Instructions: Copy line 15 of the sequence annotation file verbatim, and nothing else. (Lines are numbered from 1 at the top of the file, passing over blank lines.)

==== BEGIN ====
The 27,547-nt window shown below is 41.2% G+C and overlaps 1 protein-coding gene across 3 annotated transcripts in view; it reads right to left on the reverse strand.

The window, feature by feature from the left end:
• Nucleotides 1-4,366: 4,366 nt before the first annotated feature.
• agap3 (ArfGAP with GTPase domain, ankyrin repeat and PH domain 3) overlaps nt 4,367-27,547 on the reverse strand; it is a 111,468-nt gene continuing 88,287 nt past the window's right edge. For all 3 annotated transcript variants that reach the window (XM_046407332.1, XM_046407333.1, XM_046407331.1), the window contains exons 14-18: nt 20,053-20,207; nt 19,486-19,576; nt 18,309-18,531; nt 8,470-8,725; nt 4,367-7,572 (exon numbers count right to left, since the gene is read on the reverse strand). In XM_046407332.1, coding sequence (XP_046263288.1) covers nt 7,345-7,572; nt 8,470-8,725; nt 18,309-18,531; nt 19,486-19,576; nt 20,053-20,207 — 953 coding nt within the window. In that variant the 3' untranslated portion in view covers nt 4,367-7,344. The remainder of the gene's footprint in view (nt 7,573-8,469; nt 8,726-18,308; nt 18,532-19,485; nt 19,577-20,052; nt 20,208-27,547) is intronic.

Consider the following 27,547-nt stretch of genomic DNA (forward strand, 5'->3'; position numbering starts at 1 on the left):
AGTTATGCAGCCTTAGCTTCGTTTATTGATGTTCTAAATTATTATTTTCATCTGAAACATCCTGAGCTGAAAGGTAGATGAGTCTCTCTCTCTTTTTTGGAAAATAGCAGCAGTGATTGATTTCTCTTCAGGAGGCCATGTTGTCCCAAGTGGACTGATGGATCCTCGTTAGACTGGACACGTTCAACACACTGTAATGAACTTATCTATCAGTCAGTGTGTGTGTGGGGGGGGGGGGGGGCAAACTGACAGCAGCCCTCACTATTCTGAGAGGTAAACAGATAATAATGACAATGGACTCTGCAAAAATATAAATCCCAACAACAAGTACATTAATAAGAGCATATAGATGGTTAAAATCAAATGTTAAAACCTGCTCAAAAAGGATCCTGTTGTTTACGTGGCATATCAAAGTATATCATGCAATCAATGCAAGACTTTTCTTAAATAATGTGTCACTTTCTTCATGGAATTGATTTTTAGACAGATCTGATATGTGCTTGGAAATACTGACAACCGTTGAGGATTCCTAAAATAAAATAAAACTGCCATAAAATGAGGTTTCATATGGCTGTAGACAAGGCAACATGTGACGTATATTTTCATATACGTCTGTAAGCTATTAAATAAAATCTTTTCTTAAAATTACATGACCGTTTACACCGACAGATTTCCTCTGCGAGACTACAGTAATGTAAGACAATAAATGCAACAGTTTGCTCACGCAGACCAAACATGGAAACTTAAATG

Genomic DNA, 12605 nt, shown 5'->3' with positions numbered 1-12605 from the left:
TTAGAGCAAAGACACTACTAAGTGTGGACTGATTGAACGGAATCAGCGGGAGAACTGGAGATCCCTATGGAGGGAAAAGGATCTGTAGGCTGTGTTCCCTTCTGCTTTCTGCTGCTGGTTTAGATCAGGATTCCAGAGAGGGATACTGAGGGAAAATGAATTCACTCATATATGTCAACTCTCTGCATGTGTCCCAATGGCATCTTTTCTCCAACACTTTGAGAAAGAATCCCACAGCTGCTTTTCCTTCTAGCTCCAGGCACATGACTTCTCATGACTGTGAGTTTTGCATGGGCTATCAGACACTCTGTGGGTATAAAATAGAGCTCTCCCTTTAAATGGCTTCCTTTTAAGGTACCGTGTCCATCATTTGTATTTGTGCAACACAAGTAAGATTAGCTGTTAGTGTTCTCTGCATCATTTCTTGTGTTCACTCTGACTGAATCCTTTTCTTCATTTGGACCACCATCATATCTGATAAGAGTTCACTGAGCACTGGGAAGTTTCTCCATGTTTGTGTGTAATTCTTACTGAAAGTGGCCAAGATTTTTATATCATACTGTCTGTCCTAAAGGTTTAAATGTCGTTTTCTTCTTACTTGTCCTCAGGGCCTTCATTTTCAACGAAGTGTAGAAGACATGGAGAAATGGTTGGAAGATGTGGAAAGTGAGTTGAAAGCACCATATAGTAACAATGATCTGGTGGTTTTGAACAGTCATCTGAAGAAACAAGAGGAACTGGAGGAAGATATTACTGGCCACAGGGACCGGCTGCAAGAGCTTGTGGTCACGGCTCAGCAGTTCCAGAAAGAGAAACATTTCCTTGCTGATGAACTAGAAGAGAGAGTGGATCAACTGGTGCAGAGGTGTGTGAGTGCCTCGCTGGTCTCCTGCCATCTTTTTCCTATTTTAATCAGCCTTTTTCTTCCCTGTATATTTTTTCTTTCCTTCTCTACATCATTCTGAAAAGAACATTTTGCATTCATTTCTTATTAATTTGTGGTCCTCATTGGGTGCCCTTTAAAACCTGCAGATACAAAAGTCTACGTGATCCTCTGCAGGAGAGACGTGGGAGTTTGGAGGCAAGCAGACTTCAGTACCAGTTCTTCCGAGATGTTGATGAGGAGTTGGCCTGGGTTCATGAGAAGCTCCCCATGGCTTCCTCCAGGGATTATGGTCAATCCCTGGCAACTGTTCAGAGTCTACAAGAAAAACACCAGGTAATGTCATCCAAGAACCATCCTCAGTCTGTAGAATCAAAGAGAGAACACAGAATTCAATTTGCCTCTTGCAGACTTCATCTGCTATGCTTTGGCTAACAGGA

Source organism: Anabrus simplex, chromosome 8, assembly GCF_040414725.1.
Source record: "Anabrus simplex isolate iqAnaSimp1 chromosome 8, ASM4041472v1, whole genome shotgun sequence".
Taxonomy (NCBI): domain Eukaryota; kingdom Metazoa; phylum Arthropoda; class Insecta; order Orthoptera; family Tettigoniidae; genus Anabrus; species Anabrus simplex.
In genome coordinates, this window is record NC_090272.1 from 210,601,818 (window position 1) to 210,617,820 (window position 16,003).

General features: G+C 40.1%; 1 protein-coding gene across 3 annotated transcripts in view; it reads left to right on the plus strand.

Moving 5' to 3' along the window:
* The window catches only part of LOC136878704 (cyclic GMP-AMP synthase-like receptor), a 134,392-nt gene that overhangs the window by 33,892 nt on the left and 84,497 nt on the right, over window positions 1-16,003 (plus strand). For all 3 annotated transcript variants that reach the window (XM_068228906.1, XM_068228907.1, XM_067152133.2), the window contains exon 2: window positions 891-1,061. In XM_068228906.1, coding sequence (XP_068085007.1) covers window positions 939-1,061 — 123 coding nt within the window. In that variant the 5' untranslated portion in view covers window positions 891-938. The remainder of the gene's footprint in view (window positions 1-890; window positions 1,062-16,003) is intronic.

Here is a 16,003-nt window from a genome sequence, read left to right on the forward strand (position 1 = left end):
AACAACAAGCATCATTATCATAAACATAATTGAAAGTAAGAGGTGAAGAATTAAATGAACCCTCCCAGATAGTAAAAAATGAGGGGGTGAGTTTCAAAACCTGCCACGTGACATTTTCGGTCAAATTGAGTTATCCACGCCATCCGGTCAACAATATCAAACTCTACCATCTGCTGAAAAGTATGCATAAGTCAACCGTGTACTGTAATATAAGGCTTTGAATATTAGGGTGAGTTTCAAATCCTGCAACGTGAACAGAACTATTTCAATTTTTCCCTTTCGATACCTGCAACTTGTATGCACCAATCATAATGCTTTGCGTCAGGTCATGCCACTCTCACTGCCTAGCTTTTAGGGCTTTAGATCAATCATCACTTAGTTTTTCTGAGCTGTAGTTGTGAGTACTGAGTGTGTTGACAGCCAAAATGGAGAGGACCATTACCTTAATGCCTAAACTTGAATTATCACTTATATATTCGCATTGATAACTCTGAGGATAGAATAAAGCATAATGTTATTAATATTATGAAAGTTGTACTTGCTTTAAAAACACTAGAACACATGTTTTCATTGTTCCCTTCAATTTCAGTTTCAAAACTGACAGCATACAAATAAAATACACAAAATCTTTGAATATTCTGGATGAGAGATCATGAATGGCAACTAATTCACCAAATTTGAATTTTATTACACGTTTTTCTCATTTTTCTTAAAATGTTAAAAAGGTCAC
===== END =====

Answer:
* The window catches only part of LOC136878704 (cyclic GMP-AMP synthase-like receptor), a 134,392-nt gene that overhangs the window by 33,892 nt on the left and 84,497 nt on the right, over window positions 1-16,003 (plus strand). For all 3 annotated transcript variants that reach the window (XM_068228906.1, XM_068228907.1, XM_067152133.2), the window contains exon 2: window positions 891-1,061. In XM_068228906.1, coding sequence (XP_068085007.1) covers window positions 939-1,061 — 123 coding nt within the window. In that variant the 5' untranslated portion in view covers window positions 891-938. The remainder of the gene's footprint in view (window positions 1-890; window positions 1,062-16,003) is intronic.